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As Afghanistan raises an army,first lessons are on how to read,write

In 2009,86% of recruits were illiterate,aim is to teach them at least the basics

Written by Ravish Tiwari | Kabul | Published: May 3, 2012 1:11:47 am

Preparing for 2014,when international troops are set to withdraw from the country,Afghanistan is raising what will be among the newest armies in the world from scratch — literally. One of the first lessons its young recruits are imparted is on how to read and write. In 2009,when the training process started,over 86 per cent of the recruits were found to be illiterate.

Colonel Mike Minor calls the literacy initiative “a cornerstone activity” at the Kabul Military Training Centre (KMTC). While Minor,a Canadian,heads the international training advisory group at the centre,the training to raise the Afghan National Army is led by Afghans themselves. A large number of the training officials are war veterans.

In 2009,because of the low levels of literacy,less than 35 per cent could pass weapon qualification.

Islamuddin Faizi,a retired army officer,heads the literacy operation,with 100 “trainers” teaching young recruits in 40 makeshift classrooms within the KMTC.

The aim is very modest — reaading,writing and basic arithmetic. Recruits who put in 64 hours of lessons,apart from the initial army training,can pass Grade-I (Class I) and move to their units. Those who want can undergo 128 hours of lessons for Grade-II and those further keen can take up another 120 hours of lessons for Grade-III. The aim is to secure 100 per cent literacy among recruits by the end of this year.

“I think it is no secret that any country with no education faces such challenges,” says Brigadier General Aminullah Patyani,an Afghan war veteran,who heads the KMTC.

“Apart from it (literacy lessons) being an effort at building the nation at the grassroot level,it is also a big recruitment draw for the Army,” Faizi says,who is proud of his contribution towards helping “Afghanistan resurrect itself”.

The army,with its assured payment of salaries,is an attractive employer in the impoverished country. “I come from a poor family and had no job. By working with the army,I get to serve my country,” says Gulbat,an 18-year-old from Nangarhar province,who is among those getting lessons in reading and writing at the KMTC.

A soldier undergoing training is entitled to 8,500 Afghanis in stipend and gets 10,500 Afghanis (over $200) as salary per month when confirmed. This is similar to what an ordinary school teacher earns per month in Afghanistan.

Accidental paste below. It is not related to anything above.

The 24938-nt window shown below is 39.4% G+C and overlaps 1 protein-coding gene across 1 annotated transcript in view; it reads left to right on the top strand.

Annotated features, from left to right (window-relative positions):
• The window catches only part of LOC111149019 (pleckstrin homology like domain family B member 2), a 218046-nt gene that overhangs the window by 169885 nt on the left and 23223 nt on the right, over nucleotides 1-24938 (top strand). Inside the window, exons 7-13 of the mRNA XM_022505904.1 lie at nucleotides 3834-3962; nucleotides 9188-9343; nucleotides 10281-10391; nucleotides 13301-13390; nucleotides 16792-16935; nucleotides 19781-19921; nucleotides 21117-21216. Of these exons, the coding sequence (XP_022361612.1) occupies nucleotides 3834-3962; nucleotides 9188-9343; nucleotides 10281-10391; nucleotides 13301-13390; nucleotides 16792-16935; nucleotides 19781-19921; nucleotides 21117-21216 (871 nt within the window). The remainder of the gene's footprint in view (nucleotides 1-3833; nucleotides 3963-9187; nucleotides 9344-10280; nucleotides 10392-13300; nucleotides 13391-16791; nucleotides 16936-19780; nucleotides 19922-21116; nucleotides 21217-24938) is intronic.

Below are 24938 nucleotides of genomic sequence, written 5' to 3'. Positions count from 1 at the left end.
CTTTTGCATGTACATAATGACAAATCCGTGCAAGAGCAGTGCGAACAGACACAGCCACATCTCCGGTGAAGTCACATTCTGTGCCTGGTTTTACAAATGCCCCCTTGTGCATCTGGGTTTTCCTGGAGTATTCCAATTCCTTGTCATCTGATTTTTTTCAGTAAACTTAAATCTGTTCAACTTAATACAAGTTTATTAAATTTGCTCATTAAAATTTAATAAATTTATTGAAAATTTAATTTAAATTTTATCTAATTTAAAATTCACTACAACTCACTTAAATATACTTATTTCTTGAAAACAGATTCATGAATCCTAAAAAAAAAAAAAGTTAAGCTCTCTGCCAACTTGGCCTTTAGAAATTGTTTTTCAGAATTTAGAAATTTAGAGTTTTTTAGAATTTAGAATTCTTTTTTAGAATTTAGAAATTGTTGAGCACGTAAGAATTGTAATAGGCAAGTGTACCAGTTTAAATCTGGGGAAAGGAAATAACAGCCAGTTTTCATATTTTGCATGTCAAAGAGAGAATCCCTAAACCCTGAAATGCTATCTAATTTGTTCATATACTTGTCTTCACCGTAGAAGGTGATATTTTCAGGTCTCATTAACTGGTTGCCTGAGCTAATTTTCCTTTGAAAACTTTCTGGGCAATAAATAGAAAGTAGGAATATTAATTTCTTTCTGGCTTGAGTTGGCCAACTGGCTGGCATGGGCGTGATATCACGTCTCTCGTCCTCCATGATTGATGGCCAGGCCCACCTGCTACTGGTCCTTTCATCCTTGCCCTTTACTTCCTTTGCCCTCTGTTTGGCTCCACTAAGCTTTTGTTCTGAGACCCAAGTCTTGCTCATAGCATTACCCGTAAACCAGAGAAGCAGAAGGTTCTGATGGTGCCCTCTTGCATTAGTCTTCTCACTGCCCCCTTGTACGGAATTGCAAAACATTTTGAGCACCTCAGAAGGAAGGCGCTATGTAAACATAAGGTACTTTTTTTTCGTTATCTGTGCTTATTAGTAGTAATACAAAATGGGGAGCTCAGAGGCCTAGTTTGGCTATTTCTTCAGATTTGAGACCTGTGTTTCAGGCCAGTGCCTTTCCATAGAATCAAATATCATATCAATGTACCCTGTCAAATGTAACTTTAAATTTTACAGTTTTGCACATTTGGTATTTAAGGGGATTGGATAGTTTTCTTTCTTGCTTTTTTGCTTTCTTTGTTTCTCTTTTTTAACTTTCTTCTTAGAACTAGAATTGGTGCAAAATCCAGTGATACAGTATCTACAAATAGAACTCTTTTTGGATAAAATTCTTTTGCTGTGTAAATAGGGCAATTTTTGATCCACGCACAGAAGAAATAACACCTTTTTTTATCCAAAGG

The recruits and their officers are confident of keeping peace once the international forces move out. “I am confident the regions handed over to us will be handled and secured well by the ANA,” says Col Khoda Dad (Sorkhjoy),a combat trainer at the KMTC.

As part of the transition process,the International Security Assistance Forces (ISAF) have started passing on some of their responsibilties to the Afghan forces. Since October 2011,instead of joint counter-insurgency operations,it has just been extending help to the Afghan National Security Forces (ANSF). The successful handling of the deadly attack on Kabul on April 15 by the ANSF was a case in point.

International funding for the Afghan forces though is likely to continue post 2014. A plan is being worked out by NATO for $4.1 billion annual support.

The small steps towards building an army,meanwhile,are already leading to a visible change in war-ravaged Afghanistan. About 60 per cent of the 1.95 lakh soldiers in the ANA are now Grade-I level literate. In the rest of the country,this figure is around an estimated 24 per cent.

(The writer was in Kabul on a trip focusing on ‘Counternarcotics’ and its effect on transition in Afghanistan,sponsored by the US Mission to NATO)

TERROR FOLLOWS OBAMA SPEECH OF HOPE

PRESIDENT BARACK OBAMA flew to Afghanistan for a dramatic six-hour nighttime visit that ended exactly to a year after the killing of Osama bin Laden. He signed a strategic partnership agreement with President Hamid Karzai in Kabul and made an unusual television address from Bagram air base,telling Americans that after a decade of war,“the light of a new day” was visible “in the pre-dawn darkness of Afghanistan”.

BARELY 90 MINUTES after Obama left Afghan airspace,the Taliban struck back with a car bomb at a compound frequented by foreigners in Kabul,followed by a firearms assault by suicide attackers. Seven Afghans were killed in the attacks. Soon afterward,the Taliban announced that their ‘spring offensive’ would officially begin on Thursday.

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